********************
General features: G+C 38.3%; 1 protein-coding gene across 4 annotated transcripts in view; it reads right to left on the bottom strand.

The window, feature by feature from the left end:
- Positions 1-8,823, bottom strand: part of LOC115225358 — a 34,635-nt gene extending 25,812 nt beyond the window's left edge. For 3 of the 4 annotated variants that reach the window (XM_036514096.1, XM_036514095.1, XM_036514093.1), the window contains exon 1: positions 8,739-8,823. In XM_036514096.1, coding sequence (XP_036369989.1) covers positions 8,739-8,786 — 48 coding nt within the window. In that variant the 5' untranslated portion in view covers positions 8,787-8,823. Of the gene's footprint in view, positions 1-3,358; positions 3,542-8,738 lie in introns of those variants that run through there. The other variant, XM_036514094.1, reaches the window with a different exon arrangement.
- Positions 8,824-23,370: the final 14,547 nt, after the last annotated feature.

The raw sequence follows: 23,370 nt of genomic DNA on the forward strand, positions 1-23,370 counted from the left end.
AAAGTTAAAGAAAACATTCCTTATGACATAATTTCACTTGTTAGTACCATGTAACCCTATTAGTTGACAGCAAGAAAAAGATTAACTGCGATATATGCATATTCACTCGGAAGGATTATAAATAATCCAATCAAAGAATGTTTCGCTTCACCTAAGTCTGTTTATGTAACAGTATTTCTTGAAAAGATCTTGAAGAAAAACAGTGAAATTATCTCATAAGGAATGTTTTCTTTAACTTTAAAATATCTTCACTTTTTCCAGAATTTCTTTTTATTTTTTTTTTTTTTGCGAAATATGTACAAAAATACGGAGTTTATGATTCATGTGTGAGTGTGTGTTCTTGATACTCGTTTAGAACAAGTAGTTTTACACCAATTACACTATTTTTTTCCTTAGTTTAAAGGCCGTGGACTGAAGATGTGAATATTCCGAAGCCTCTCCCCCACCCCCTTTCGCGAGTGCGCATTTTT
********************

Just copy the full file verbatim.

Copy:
General features: G+C 38.3%; 1 protein-coding gene across 4 annotated transcripts in view; it reads right to left on the bottom strand.

The window, feature by feature from the left end:
- Positions 1-8,823, bottom strand: part of LOC115225358 — a 34,635-nt gene extending 25,812 nt beyond the window's left edge. For 3 of the 4 annotated variants that reach the window (XM_036514096.1, XM_036514095.1, XM_036514093.1), the window contains exon 1: positions 8,739-8,823. In XM_036514096.1, coding sequence (XP_036369989.1) covers positions 8,739-8,786 — 48 coding nt within the window. In that variant the 5' untranslated portion in view covers positions 8,787-8,823. Of the gene's footprint in view, positions 1-3,358; positions 3,542-8,738 lie in introns of those variants that run through there. The other variant, XM_036514094.1, reaches the window with a different exon arrangement.
- Positions 8,824-23,370: the final 14,547 nt, after the last annotated feature.

The raw sequence follows: 23,370 nt of genomic DNA on the forward strand, positions 1-23,370 counted from the left end.
AAAGTTAAAGAAAACATTCCTTATGACATAATTTCACTTGTTAGTACCATGTAACCCTATTAGTTGACAGCAAGAAAAAGATTAACTGCGATATATGCATATTCACTCGGAAGGATTATAAATAATCCAATCAAAGAATGTTTCGCTTCACCTAAGTCTGTTTATGTAACAGTATTTCTTGAAAAGATCTTGAAGAAAAACAGTGAAATTATCTCATAAGGAATGTTTTCTTTAACTTTAAAATATCTTCACTTTTTCCAGAATTTCTTTTTATTTTTTTTTTTTTTGCGAAATATGTACAAAAATACGGAGTTTATGATTCATGTGTGAGTGTGTGTTCTTGATACTCGTTTAGAACAAGTAGTTTTACACCAATTACACTATTTTTTTCCTTAGTTTAAAGGCCGTGGACTGAAGATGTGAATATTCCGAAGCCTCTCCCCCACCCCCTTTCGCGAGTGCGCATTTTT